Articles from The National Garden Association addressed this topic.  Andrew Bunting, Vice President of Horticulture, selectively cleans up the garden.  As the first frosts arrive, plants often turn black, brown, or even collapse. “Generally, if a plant is still ornamental into the colder weather, I will leave it up for the winter while also providing a much-needed habitat for overwintering pollinators.” Secondly, he encourages collecting fallen leaves, crushing and then returning them to beds, since they are a great source of soil nutrition, can act as a natural mulch for your garden, and are beneficial to wildlife.  Patt Kasa, the NGA Regional Reporter from the Pacific Northwest, suggests that “cucumber vines, squash vines, and the dried remains of tomato and bean plants are most likely to harbor plant disease. If you allow this disease-carrying residue to remain on the soil's surface, there is a good chance the organisms will live through the winter and infect your new plants in the spring.”

Master Gardener, Jenny Harris had plenty to share. "I don’t really like the phrase 'put the garden to bed.' The garden is still happening under the ground, in the soil, in the dormant plants, in the decaying plant matter. LIFE."

"'Bed' suggests sleeping and resting, and while I understand that we say that because of our focus on flowers, green growth and fruit, and we often retreat inside during this time of darker, colder and wetter days, I am not sure I would put our ideas of “productivity” onto plants, other life-forms or soil." 

"But I do think it is important to stop and ask ourselves WHY we are doing something in the garden such as cutting down dead material, carting off old plants, flowers, stems and fruit; in whatever way 'tidying up.' Because I think more often than not we are doing this for an aesthetic value and not for the benefit of any plant or animal. Let’s just be honest. Nothing wrong with tidy per se but tidy is not life-giving in the ways that leaving plants to decay and decompose with their partners, in place, is. We can rationalize putting it all in the compost pile and that is no bad thing but allowing things to decay in the place, on or in the soil in which they grew, is easier and more part of the community you are creating by planting them in the first place."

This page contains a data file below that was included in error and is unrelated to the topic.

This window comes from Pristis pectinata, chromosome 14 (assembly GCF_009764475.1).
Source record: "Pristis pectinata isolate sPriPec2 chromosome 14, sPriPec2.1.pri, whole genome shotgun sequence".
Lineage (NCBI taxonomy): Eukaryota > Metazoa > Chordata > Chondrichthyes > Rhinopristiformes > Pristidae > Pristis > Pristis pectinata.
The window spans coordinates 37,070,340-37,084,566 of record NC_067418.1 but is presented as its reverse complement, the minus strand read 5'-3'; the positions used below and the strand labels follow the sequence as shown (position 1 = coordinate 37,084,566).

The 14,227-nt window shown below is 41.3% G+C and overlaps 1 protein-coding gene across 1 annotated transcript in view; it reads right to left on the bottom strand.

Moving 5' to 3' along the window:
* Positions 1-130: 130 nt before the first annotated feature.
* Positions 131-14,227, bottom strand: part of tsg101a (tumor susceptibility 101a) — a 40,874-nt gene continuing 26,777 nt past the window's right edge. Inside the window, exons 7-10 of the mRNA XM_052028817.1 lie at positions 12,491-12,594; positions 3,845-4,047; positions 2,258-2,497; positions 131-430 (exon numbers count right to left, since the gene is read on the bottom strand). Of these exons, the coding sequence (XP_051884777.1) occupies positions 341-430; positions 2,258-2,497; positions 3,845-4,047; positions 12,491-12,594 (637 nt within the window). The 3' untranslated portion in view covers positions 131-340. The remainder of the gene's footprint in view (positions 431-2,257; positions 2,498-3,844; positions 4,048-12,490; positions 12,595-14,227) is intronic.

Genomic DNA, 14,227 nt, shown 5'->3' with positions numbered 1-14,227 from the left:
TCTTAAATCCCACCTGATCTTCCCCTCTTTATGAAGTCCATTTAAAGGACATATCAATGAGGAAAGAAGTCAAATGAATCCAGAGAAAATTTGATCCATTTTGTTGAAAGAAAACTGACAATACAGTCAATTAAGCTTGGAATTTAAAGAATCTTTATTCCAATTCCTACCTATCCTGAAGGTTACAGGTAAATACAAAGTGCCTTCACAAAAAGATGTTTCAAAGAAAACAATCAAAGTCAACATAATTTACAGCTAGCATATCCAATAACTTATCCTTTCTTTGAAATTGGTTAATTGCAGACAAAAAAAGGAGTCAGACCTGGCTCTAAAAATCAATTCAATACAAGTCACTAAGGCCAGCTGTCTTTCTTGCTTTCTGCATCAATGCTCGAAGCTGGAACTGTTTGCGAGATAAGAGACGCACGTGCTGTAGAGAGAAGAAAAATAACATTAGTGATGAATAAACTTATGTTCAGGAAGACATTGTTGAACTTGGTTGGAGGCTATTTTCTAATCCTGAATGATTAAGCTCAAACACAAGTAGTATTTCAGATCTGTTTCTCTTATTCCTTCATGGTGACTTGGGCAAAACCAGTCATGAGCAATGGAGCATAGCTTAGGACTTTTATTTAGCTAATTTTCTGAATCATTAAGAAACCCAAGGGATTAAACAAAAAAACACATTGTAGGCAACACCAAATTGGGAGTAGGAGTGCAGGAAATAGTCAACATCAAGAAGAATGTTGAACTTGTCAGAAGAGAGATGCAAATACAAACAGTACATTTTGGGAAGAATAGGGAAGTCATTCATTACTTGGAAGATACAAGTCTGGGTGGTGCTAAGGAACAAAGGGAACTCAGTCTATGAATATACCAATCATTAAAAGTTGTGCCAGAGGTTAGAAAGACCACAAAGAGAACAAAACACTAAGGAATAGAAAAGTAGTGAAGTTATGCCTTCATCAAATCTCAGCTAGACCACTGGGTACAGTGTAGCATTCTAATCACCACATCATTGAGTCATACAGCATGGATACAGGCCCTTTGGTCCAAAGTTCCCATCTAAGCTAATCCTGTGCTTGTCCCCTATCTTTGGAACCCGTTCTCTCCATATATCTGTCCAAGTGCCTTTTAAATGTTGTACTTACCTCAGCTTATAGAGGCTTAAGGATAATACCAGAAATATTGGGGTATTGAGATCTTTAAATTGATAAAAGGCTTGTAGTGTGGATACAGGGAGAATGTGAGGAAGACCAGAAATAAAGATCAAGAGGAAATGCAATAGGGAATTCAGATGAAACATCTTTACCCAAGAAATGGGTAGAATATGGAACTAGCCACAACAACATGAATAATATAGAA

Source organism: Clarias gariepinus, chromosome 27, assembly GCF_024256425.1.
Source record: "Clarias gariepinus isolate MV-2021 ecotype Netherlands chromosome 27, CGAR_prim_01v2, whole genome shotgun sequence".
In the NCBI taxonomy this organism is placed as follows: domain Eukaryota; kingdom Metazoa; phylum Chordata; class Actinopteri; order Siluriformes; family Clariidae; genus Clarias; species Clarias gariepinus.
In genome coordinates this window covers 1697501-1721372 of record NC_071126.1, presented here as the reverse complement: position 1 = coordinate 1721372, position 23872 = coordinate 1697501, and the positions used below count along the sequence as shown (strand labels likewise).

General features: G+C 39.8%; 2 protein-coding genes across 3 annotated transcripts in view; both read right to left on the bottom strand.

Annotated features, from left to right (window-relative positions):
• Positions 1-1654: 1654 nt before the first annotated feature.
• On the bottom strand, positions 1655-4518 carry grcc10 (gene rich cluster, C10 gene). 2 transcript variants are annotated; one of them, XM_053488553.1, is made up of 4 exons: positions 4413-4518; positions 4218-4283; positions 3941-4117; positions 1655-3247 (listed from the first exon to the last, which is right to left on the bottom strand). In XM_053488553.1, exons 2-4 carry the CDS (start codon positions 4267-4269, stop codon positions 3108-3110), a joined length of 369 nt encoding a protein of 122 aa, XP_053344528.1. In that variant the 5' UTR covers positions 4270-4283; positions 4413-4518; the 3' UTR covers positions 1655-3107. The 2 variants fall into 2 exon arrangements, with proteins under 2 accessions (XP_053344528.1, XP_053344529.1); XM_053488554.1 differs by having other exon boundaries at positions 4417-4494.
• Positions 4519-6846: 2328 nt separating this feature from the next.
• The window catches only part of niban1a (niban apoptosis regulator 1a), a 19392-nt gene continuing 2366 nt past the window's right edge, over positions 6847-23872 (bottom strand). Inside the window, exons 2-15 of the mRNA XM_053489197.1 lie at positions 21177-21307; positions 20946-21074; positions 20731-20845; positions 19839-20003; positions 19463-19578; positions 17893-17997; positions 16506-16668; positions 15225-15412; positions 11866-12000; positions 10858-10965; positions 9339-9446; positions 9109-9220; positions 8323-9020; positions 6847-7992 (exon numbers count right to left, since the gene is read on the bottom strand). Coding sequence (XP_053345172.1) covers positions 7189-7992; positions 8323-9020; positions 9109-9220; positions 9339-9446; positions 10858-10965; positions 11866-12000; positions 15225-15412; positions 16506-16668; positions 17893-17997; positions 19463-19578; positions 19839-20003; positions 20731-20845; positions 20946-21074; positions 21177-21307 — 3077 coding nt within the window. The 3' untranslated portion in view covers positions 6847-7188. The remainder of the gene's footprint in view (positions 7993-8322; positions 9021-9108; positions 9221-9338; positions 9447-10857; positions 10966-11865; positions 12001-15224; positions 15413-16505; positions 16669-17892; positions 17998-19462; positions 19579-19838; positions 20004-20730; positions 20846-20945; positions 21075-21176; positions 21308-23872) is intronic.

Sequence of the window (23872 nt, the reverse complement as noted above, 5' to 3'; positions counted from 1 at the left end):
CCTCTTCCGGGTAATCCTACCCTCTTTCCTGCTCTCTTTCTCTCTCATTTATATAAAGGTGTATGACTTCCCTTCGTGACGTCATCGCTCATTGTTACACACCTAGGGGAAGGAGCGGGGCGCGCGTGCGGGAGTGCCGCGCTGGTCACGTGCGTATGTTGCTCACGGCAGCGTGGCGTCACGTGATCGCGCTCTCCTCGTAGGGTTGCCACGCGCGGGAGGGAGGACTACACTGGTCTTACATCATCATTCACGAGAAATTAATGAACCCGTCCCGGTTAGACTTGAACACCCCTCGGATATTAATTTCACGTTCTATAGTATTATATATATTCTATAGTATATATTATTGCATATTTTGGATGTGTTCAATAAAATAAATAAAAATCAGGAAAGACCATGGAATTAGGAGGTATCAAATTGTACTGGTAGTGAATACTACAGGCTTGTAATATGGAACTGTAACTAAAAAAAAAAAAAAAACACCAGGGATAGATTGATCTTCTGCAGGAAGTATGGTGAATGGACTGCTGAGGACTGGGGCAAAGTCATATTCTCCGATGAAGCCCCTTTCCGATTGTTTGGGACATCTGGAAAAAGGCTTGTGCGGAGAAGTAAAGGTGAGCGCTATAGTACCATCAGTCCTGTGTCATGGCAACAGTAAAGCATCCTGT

"'Leave the leaves' campaign has gained momentum in recent years and it has a lot of good thoughts. Leaving dead stems and old flowers up all winter has great benefit also to overwintering creatures and often looks very good in the winter if we let ourselves see differently.  Leaving leaves and stems is a good thing. And let’s not get too worried about diseases. I think we get too worried about diseases and as we are now re-learning about our gut microbiome, having a diverse and multitudinous population of microbes everywhere is true health."

Final thoughts: "Question yourself as to why you are 'cleaning up' and do so with awareness."






ANSWER:  Squash

ANSWER:  Because she had a pumpkin for a coach

ANSWER:  To give 'em pumpkin' to talk about

ANSWER:  Hollow-een



It’s easy to join or renew! 

Click HERE to print a membership form. Fill in the form and mail it with your check to OIGC Membership, P. O. Box 452, Eastsound, WA 98245.

OR . . . you can go to our website and fill in the online form and pay your membership fees online as well.

As an added bonus, names of new and renewing members are automatically entered into our monthly raffle drawing.

Membership Fees :
Individual : $25 / year
Couple : $35 / year

121 Members as of Oct. 15

Renewals -------------93

New Members -------14

Lifetime Members -- 8

Comp Members ----- 6


PRESIDENT: Nita Couchman


TREASURER: Tony Suruda

SECRETARY: Margaret Payne

PROGRAMS: Lene Symes


MEMBERSHIP: Karen Hiller

GARDEN TOUR: Sally Hodson & Laura Walker

Orcas Island Garden Club
P. O. Box 452
Eastsound, WA 98245

Newsletter Editors: Nita Couchman & Laura Walker